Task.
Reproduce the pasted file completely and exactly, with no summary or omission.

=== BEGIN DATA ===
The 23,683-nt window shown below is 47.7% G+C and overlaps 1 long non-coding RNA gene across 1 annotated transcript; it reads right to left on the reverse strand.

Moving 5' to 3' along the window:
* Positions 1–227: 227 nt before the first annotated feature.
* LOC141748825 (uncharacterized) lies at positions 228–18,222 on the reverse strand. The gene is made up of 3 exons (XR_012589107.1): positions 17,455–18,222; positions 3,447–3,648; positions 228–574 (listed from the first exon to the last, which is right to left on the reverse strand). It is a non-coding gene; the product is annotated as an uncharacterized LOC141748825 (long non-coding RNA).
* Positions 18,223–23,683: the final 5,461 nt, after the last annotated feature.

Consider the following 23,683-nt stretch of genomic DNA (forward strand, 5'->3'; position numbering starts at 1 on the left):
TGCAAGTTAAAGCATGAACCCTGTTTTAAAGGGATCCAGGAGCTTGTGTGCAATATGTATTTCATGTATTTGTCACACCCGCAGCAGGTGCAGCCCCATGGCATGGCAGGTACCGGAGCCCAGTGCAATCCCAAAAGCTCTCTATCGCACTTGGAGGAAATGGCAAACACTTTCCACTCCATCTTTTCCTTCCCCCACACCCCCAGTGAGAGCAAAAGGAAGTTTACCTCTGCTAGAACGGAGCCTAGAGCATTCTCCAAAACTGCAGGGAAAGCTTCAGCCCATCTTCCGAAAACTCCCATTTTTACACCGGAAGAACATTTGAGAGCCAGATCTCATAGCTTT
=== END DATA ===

The 23,683-nt window shown below is 47.7% G+C and overlaps 1 long non-coding RNA gene across 1 annotated transcript; it reads right to left on the reverse strand.

Moving 5' to 3' along the window:
* Positions 1–227: 227 nt before the first annotated feature.
* LOC141748825 (uncharacterized) lies at positions 228–18,222 on the reverse strand. The gene is made up of 3 exons (XR_012589107.1): positions 17,455–18,222; positions 3,447–3,648; positions 228–574 (listed from the first exon to the last, which is right to left on the reverse strand). It is a non-coding gene; the product is annotated as an uncharacterized LOC141748825 (long non-coding RNA).
* Positions 18,223–23,683: the final 5,461 nt, after the last annotated feature.

Consider the following 23,683-nt stretch of genomic DNA (forward strand, 5'->3'; position numbering starts at 1 on the left):
TGCAAGTTAAAGCATGAACCCTGTTTTAAAGGGATCCAGGAGCTTGTGTGCAATATGTATTTCATGTATTTGTCACACCCGCAGCAGGTGCAGCCCCATGGCATGGCAGGTACCGGAGCCCAGTGCAATCCCAAAAGCTCTCTATCGCACTTGGAGGAAATGGCAAACACTTTCCACTCCATCTTTTCCTTCCCCCACACCCCCAGTGAGAGCAAAAGGAAGTTTACCTCTGCTAGAACGGAGCCTAGAGCATTCTCCAAAACTGCAGGGAAAGCTTCAGCCCATCTTCCGAAAACTCCCATTTTTACACCGGAAGAACATTTGAGAGCCAGATCTCATAGCTTT